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Collection Marcel Bernheim, Palais des Beaux-Arts de Bruxelles, acquired from the artist, 1928
Pierre Blum, Paris, acquired from the above, 1952
Perls Galleries, New York, no. 13565
Private collection, Osaka
Sotheby’s, New York, 14th May 1998
Peter Findlay Gallery Inc., New York
Private collection, USA, acquired from the above, June 2011
Luis Seoane, Pascin, Editorial Poseidon, Buenos Aires, 1944, 1st ed., no. 25, p. 64 (illustrated and titled Mujer Desnuda Tendida)
Y. Hemin, G. Krogh, K. Perls and A. Rambert, Pascin: Catalogue Raisonné, Peintures, Aquarelles, Pastels, Dessins, Paris, 1984, vol. 1, p. 303, no. 597 (illustrated)
Throughout his career, his most frequent subject was the female body, often depicted in casual poses, nude or partly dressed. Returning to Paris in 1922, Pascin and his wife rented a studio in Montmartre and became friends with artists such as Marc Chagall and Amedeo Modigliani. His models were the local dancer girls and prostitutes and Pascin soon became an icon of the bohemian community inheriting the sobriquet 'The Prince of Montparnasse'. Throughout the 1920s the artist produced a series of fleetingly rendered oil paintings, depicting "petite filled" waiting for their clients and models anticipating the end of their sitting. The model depicted here, Rebecca, is one of his most recurring sitters.
This original painting by Jules Pascin is available for sale.
Bulgarian-Jewish artist Jules Pascin was born Julius Mordecai Pincas at Vidin in Bulgaria to a wealthy Spanish father and Serbian-Italian mother, and brought up in Bucharest where some of his earliest drawings were surreptitiously undertaken in a local brothel. Indeed, throughout his career, his most frequent subject was the female body, often in casual poses, nude or partly dressed. Educated initially in Vienna and later at artist Moritz Heymann’s academy in Munich, the artist spent a brief period in Berlin employed in the creation of satirical magazine drawings. It was his father’s embarrassment over precisely these drawings that forced the artist, at the age of twenty, to change his name to ‘Jules Pascin’ (Pascin being an anagram of Pincas).
In December 1905 Pascin moved to Paris and began contributing drawings to Simplicissimus, a satirical German magazine published in Munich. His first paintings were influenced by Cézanne and the Fauves and were exhibited in his first solo exhibition at the Paul Cassirer Gallery in Berlin. Pascin continued to exhibited his works at the Salon d’Automne and the Salon des Indépendants in Paris, the Berlin Secession and the Sonderbund-Aussstellung in Cologne. He also regularly exhibited drawings, caricatures and prints, many of which were sold to various newspapers and magazines. Depressed over his inability to achieve critical success as a painter, Pascin enrolled at the Académie Colarossi in Paris to deepen his training and devoted much of his attention to copying Old Masters in the Louvre. Twelve of his works were shown at the famous 1913 Armory Show in New York City.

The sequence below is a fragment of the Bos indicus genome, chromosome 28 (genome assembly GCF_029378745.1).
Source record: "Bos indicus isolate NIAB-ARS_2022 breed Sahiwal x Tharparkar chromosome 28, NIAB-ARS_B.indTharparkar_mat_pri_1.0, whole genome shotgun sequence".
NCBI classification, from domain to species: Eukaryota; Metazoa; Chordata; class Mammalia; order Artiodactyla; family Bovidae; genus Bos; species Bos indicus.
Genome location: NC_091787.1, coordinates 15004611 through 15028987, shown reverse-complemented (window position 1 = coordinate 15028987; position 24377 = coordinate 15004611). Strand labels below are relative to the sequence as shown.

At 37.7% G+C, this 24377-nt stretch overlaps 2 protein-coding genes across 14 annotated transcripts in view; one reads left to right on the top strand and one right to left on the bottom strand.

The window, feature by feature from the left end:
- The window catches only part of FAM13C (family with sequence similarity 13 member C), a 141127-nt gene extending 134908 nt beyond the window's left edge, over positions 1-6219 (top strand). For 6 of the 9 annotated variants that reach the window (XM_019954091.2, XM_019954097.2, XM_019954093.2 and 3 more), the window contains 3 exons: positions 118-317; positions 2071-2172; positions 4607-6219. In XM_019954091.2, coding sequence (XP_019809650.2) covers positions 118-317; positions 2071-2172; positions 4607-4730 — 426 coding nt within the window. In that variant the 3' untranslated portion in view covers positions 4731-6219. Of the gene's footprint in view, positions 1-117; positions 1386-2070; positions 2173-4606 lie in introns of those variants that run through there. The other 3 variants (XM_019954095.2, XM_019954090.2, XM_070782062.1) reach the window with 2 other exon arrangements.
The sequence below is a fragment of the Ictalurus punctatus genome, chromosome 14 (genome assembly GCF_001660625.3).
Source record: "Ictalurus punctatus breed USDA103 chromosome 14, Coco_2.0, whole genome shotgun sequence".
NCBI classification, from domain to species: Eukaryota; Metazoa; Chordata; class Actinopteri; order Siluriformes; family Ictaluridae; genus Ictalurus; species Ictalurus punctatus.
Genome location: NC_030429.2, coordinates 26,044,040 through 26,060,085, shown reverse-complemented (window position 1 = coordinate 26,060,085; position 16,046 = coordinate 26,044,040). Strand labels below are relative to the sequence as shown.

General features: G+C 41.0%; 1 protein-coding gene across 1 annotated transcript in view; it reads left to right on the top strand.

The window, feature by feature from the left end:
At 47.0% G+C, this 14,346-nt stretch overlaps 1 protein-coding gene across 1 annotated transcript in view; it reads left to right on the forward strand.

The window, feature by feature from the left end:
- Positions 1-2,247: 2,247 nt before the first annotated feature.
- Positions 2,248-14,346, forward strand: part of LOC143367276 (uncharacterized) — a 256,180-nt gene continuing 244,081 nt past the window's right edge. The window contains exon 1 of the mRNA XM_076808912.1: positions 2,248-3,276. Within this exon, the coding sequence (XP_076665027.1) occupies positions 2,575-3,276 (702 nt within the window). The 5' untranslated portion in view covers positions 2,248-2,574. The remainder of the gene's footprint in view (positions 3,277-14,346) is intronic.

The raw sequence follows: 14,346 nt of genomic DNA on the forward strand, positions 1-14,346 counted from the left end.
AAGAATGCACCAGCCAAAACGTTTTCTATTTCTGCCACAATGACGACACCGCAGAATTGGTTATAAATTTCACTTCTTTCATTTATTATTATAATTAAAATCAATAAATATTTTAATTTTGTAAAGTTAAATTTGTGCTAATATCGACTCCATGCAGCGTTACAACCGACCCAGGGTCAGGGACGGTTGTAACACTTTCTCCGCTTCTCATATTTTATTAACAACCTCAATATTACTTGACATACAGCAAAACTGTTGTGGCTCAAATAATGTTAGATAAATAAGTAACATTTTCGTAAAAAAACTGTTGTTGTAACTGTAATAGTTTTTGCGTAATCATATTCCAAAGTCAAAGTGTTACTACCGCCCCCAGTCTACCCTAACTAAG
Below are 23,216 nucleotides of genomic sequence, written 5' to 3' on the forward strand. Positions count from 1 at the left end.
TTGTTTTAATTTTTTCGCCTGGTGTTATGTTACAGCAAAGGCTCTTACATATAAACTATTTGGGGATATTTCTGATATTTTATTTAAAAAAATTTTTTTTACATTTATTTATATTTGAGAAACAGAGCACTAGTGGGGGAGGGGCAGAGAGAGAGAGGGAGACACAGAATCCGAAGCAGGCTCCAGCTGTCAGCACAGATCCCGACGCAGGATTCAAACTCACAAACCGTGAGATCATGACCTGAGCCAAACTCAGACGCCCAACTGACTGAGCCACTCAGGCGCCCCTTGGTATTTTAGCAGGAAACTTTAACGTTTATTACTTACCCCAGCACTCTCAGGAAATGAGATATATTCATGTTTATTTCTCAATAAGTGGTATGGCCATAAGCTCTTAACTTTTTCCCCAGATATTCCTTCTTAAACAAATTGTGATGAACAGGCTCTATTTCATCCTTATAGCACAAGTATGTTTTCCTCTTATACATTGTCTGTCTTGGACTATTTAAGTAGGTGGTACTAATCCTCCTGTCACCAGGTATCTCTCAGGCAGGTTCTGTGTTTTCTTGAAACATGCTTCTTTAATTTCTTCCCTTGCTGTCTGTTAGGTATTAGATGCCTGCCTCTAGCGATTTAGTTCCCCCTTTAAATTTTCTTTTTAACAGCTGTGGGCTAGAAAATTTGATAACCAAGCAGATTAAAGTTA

To avoid service in the Bulgarian army during the First World War, Pascin escaped to London and left for the United States in October 1914. A few weeks later his lover and future-wife, the painter Hermine David (whom he met in 1907) sailed to join him and both remained in the United States for the duration of the war. They settled in the Southern states where Pascin took American citizenship and taught art in Savannah (Georgia) before marrying David at New York City in 1918 (witnessed by the painters Max Weber and Maurice Sterne).
Returning to Paris in 1922 Pascin and his wife rented a studio in Montmartre and became friends with artists such as Marc Chagall and Amedeo Modigliani. His models were the local dancer girls and prostitutes and Pascin soon became an icon of the bohemian community inheriting the sobriquet 'The Prince of Montparnasse'. Throughout the 1920s the artist produced a series of fleetingly rendered oil paintings, depicting petite filles waiting for their clients and models anticipating the end of their sitting. These pictures sold readily, but the money was quickly spent which forced Pascin to supplement his income as a book illustrator. A witty presence, always wearing a bowler hat, Pascin was famous as the host of numerous large parties and whenever he was invited elsewhere for dinner he arrived with as many bottles of wine as he could carry. One of his Parisian friends of the period was Ernest Hemingway, whose memoir A Moveable Feast includes a chapter called "With Pascin At the Dôme" which recounts a night in 1923 with Pascin and two of his young models.
On the eve of his first solo exhibition at the Galerie Georges Petit in Paris in 1930, a tormented Pascin, who had struggled for many years with depression and alcoholism, committed suicide. "[D]riven to the wall by his own legend" according to art critic Gaston Diehl, Pascin died aged forty-five after slitting his wrists and hanging himself in the studio at 36 Boulevard de Clichy in Montmartre. Hauntingly, he left a message written on the wall in blood for his mistress Lucy Krohg. As a mark of exceptional respect, several of the galleries in Paris closed on the day of his funeral when thousands from the artistic community – including waiters and bartenders from the restaurants and saloons Pascin had frequented - all dressed in black, walked for three miles behind his coffin.
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